San Antonio Food Bank training cooks up Second Chance for newly-released offenders

Tasting success!  Proud supporters from the San Antonio Food Bank, the Texas Department of Criminal Justice and the Windham School District join graduates of the Texas Second Chance Culinary Arts Program to celebrate successful course completion.  WSD students from Dominguez State Jail learned culinary arts service skills and volunteerism, enjoying the opportunity to “give back” by helping feed nearby communities.

Tasting success!  Proud supporters from the San Antonio Food Bank, the Texas Department of Criminal Justice and the Windham School District join graduates of the Texas Second Chance Culinary Arts Program to celebrate successful course completion.  WSD students from Dominguez State Jail learned culinary arts service skills and volunteerism, enjoying the opportunity to “give back” by helping feed nearby communities.

Community service, great cooking and second chances for better lives are on the menu at the San Antonio Food Bank (SAFB). Thanks to the food bank's partnership with the culinary arts classes of Windham School District (WSD) and the Texas Department of Criminal Justice (TDCJ), fortunate WSD students are experiencing a taste of volunteerism, accomplishment and success through this workforce training program.

A Community Kitchen Graduation to honor offenders who completed the SAFB's Texas Second Chance Culinary Program was held earlier this year. The food bank hosted the event, which included offenders from the Dominguez State Jail. This 18-week program trains offenders in the culinary arts and uses the skills they are developing to help feed the hungry of San Antonio and surrounding areas. More than 58,000 meals are prepared by the food bank and volunteers during an average week, so the graduation theme was giving back to society. Several motivational speakers highlighted the ceremony and luncheon, which also honored a graduate from SAFB's 71st community culinary training class, another program supportive of workforce training.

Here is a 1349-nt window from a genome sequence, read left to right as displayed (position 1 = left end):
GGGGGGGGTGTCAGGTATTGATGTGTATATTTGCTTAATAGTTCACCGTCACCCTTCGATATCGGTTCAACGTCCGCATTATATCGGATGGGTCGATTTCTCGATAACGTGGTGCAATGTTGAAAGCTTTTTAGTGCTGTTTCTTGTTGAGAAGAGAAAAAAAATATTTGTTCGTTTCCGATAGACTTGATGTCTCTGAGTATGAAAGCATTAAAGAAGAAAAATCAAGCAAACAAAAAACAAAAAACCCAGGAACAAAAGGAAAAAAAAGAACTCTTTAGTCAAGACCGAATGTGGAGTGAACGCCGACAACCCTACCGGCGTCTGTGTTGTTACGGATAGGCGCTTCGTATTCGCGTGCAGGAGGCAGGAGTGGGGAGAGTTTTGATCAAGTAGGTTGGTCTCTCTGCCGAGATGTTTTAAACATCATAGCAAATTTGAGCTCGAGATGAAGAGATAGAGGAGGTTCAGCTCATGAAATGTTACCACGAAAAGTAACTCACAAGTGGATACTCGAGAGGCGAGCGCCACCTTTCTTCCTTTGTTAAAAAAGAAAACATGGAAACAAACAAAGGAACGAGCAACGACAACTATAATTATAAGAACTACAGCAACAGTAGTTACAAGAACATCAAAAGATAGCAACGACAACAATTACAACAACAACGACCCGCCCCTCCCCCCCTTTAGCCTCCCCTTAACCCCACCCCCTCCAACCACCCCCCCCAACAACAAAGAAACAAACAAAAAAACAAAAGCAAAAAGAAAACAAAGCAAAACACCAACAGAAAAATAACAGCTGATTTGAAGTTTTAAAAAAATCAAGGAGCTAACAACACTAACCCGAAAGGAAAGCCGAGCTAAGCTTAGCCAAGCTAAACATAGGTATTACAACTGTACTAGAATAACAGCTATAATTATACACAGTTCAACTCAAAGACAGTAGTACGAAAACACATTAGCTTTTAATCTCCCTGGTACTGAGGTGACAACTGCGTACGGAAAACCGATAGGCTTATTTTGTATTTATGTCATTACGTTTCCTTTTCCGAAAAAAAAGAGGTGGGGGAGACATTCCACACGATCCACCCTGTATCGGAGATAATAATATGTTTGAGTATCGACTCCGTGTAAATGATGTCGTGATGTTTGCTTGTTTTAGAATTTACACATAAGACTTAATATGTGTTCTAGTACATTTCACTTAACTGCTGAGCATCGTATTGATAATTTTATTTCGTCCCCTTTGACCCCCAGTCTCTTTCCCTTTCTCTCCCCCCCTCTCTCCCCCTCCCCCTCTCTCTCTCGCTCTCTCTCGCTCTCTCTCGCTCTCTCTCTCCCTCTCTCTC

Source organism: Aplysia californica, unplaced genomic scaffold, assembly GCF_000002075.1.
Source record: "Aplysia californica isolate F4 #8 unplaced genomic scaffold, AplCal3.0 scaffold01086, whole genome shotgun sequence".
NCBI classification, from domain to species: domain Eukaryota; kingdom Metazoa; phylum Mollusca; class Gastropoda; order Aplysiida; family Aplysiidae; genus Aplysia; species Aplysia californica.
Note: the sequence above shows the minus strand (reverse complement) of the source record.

Congratulations are offered to WSD graduates by (left) Jeff Schumacher of the SAFB Board of Directors SAFB president/CEO Eric Cooper and (right) Dominguez State Jail Warden Kendall Richerson.

Congratulations are offered to WSD graduates by (left) Jeff Schumacher of the SAFB Board of Directors SAFB president/CEO Eric Cooper and (right) Dominguez State Jail Warden Kendall Richerson.

Community service was the highlight of remarks of Eric Cooper, 15-year president/CEO of the SAFB. He said the giving spirit of the food bank dates back to San Antonio's missions, which allied with surrounding farms and gardens to bring faith, hope and food to communities. He compared an ongoing SAFB alliance with local missions to the recent community service of the graduates.

"We could not be more excited for today's graduates!" he said. "I want you to ponder why you are here. Not only did you finish this program -- you also helped feed 58,000 people a week. We could not have done that without you."

Second chances and community service were also emphasized by Charlie Biedenharn, owner of Bakery Lorrain in San Antonio, a family business that has served the city for generations.

"I was thrilled to be asked to speak to you, especially since I have been in similar shoes," Biedenharn said. "I've never been a part of TDCJ, but I found myself in my late teens and early 20s in very similar institutions – struggling to stay out of trouble with the law, and in some instances, struggling to stay alive. I struggled with substance abuse for a long time," he said. "Fortunately, someone gave me a chance. I was able to get the tools necessary to get my life back on track. A spiritual component and the altruistic aspect of service work helped me.